Daily Wrap-up: AT&T Pebble Beach Nat'l Pro-Am, Round 1text sizeFebruary 09, 2012
Staff and wire reports
PEBBLE BEACH, Calif. -- Dustin Johnson took revenge on the hole that cost him so badly two years earlier by firing an eagle at the third Thursday, setting up a round of 9-under 63 that gave a share of the lead in the AT&T Pebble Beach National Pro-Am.
Round 1 storylines SOLID OPENER:: Tiger Woods shot a 68 at Spyglass Hill, and PGATOUR.COM's Brian Wacker followed every shot. Get a full view of his first round of the 2012 PGA TOUR season. Full coverage WHAT COULDA BEEN:: Woods' 68 was one of the better rounds Thursday at Spyglass Hill, but Woods left the course wondering how many shots he left on the table after a frustrating day with his short irons. Column MR. 28: No one had broke 30 on the back nine in TOUR competition at Pebble Beach before -- and Ken Duke did one better. Story WATNEY'S COMEBACK: Nick Watney missed the WM Phoenix Open last week due to illless. His 66 on Thursday at Spyglass showed that he's ready to begin anew at Pebble Beach. Story
Johnson shared the lead with Charlie Wi, who flirted with a round of 59 before finishing with a 9-under 61 at Monterey Peninsula in the three-course event, and former U.S. Amateur champion Danny Lee, who matched Johnson's 63 at Pebble Beach.
Tiger Woods was five shots to par off the lead after a 4-under 68 at Spyglass Hill in his 2012 PGA TOUR debut. It was fourth-best score on that course.
Johnson is a two-time winner of this event and in 2010 he held a three-shot lead in the U.S. Open on the same course until he carded an 82 in the final round. On the third hole of that fateful round, he drove into the bushes for a lost ball and a double bogey.
On Thursday, he smashed a driver nearly 340 yards over the trees to just short of the green, then pitched in from 41 yards for an eagle.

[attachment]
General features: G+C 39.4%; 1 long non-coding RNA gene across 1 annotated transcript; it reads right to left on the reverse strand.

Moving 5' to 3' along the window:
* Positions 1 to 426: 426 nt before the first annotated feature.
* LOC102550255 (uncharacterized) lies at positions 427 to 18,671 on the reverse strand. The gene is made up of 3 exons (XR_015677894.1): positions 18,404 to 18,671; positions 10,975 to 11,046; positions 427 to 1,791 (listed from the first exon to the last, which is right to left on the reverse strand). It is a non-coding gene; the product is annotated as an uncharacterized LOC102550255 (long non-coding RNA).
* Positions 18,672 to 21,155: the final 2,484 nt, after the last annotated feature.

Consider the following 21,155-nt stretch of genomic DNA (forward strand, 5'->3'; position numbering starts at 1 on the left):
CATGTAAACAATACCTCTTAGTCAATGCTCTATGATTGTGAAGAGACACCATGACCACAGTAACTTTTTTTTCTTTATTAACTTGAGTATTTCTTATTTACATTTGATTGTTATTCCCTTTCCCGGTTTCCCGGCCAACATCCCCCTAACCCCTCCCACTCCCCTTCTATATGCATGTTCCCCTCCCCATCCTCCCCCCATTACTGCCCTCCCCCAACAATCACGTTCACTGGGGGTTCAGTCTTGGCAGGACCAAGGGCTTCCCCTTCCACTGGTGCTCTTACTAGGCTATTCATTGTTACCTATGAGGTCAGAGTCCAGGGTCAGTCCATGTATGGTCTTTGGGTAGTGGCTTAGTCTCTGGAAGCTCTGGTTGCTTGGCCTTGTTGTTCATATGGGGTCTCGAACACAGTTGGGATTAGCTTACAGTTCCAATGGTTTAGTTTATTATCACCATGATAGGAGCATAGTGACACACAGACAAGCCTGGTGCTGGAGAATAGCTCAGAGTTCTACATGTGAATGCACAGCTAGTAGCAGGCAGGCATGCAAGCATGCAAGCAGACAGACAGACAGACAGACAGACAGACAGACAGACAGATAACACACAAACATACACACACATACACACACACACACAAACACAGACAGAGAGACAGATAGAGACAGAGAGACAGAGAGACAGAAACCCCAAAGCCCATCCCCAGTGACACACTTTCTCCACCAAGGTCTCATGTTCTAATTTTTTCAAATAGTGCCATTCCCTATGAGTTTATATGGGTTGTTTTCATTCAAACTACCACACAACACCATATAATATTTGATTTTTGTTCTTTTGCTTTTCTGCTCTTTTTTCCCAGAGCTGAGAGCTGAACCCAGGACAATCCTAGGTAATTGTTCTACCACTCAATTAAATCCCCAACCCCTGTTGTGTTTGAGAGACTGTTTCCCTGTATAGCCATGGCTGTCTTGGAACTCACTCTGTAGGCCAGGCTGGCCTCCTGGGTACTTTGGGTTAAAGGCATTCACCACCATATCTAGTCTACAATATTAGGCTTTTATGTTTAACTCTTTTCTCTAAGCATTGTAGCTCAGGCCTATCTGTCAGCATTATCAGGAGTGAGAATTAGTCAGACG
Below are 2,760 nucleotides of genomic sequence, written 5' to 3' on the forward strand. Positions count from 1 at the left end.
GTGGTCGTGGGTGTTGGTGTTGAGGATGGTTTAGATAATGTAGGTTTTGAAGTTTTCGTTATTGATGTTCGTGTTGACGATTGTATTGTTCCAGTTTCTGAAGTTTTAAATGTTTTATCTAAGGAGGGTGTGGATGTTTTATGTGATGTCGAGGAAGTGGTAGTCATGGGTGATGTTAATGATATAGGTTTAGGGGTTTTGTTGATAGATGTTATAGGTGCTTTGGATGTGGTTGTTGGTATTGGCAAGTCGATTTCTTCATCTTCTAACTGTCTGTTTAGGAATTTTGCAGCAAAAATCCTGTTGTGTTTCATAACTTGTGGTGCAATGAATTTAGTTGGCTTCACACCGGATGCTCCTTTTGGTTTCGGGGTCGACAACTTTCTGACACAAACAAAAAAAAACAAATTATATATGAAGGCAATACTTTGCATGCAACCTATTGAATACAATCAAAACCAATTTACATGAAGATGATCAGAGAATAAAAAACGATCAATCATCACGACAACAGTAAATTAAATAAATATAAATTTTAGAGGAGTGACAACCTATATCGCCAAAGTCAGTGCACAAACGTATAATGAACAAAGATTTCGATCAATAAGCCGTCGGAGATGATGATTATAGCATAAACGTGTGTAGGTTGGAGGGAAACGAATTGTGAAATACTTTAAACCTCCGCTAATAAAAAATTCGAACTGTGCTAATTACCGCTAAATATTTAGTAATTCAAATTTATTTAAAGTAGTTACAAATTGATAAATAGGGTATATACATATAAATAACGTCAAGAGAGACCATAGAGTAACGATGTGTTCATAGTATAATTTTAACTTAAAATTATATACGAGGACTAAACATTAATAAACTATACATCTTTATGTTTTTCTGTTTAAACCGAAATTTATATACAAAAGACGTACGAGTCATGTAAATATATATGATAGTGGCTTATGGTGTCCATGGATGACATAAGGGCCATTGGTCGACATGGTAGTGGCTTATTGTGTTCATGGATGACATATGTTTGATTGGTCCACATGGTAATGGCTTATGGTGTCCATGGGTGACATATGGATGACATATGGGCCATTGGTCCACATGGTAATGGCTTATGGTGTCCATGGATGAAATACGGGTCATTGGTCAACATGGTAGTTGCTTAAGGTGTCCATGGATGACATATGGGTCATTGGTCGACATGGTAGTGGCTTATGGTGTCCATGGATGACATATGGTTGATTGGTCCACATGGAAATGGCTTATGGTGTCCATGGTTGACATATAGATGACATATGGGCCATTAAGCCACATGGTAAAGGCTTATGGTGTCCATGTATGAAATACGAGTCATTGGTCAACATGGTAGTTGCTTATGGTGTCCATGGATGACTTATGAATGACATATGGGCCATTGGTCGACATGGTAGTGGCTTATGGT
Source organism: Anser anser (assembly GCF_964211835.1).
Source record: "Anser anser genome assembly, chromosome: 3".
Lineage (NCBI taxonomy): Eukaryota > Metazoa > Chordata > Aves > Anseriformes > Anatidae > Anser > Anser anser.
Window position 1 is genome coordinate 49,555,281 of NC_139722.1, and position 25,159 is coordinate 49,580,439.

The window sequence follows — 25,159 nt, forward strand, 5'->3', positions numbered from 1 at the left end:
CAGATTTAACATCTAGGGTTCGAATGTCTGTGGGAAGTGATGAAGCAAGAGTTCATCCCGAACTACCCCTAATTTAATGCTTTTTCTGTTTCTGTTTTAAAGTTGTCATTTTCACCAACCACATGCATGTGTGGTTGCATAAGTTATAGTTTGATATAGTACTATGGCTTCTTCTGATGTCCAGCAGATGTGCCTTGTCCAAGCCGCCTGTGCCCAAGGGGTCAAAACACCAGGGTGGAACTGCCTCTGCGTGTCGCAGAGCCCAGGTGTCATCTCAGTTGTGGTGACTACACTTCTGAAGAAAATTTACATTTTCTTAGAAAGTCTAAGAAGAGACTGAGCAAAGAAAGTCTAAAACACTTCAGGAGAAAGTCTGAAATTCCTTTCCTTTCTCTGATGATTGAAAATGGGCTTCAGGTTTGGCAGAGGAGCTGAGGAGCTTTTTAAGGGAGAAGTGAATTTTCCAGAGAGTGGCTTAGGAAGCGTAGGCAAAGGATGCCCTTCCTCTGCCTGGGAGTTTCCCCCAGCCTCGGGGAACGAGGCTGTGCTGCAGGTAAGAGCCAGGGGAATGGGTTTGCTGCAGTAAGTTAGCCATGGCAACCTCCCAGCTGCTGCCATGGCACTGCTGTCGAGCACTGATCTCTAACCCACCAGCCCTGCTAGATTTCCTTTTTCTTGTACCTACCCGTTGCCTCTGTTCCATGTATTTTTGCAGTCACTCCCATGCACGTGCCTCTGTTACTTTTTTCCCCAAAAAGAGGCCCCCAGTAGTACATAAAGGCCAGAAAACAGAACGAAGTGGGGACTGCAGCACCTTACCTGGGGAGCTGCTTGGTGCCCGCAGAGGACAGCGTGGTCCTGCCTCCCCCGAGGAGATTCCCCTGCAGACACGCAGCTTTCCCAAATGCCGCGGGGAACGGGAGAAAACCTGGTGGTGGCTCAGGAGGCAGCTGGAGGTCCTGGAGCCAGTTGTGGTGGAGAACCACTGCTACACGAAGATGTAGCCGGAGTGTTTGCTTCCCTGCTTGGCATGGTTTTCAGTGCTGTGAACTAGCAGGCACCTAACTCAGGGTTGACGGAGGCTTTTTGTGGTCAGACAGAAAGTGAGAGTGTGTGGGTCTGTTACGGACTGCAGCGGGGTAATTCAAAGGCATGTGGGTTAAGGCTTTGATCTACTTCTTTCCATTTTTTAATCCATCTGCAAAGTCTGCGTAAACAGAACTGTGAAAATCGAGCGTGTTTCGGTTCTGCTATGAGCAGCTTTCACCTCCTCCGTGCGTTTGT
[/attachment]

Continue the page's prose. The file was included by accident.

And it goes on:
Even now, he still thinks about that tee shot in the U.S. Open. Walking off the tee, he said to caddie Bobby Brown, "I could have used that in the U.S. Open."
"Walking off that hole, I told Bob, 'This hole owes me a few more than just that one.'"
Meanwhile, Wi had a strong chance of carding a 59 without ever knowing it. He was 8 under after a tap-in birdie on the 13th hole, and needed only three birdies in the last five holes to go below 60. Trouble is, he had no idea the Shore Course was a par 70. He made one more birdie and had a 9-under 61.
"I was looking at the scorecard like, `What's the par here?' I did not know it was a par 70," Wi said. "That 59 never crossed my mind. Not once."
Lee holed a bunker shot for eagle at No. 2 and holed out from the 11th fairway with a wedge for another eagle to take a share of the lead.
Johnson overpowered the par 5s at Pebble Beach, the secret to playing that course well. He had a 6-iron for his second shot at the par-5 second for an easy birdie, holed a 65-foot eagle putt on the sixth hole, got up and down from a bunker on the 14th for birdie, then cringed when his 40-foot eagle attempt on the 18th just turned away.
"I thought it was going in," Johnson said. "I was laughing. I made plenty of putts today."
Woods made his share, too.